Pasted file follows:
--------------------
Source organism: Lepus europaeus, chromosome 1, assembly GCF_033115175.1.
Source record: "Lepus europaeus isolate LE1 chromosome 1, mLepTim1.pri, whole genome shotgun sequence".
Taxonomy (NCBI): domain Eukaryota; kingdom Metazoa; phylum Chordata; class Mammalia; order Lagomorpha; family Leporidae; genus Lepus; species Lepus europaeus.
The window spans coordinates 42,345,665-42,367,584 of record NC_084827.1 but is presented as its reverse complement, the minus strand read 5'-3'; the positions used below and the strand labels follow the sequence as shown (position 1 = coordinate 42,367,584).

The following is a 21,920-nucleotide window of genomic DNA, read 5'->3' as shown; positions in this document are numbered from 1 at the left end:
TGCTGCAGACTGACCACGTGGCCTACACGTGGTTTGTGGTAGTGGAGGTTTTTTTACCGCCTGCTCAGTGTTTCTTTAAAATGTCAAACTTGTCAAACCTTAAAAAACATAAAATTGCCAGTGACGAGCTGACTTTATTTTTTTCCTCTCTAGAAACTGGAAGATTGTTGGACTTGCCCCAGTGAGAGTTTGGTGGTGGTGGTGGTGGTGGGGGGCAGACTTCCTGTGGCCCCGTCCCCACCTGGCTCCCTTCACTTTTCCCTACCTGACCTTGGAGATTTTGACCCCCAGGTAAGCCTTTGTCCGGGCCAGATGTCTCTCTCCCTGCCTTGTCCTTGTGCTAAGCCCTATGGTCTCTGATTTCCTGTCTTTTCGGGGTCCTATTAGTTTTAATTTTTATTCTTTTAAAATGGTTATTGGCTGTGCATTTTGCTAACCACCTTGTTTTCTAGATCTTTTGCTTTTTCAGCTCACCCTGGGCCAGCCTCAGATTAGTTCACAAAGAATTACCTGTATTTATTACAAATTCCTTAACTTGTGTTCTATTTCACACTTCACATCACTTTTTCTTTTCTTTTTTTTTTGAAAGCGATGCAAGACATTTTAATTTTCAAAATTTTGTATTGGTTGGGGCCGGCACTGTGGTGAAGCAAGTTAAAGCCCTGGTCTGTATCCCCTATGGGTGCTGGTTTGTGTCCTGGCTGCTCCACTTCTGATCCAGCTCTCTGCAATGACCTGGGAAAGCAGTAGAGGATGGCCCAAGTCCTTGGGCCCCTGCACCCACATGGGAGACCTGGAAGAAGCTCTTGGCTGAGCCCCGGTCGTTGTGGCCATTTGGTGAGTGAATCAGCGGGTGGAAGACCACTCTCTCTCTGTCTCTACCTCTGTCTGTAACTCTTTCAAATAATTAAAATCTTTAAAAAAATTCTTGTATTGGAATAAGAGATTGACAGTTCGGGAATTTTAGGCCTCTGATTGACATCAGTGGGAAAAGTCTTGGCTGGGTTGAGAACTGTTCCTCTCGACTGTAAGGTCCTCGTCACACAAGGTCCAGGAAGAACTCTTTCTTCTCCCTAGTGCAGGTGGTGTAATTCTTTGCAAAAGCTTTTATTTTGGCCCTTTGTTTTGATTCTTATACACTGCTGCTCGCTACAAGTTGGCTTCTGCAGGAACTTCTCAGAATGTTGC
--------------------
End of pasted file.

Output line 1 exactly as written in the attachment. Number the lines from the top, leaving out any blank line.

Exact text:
Source organism: Lepus europaeus, chromosome 1, assembly GCF_033115175.1.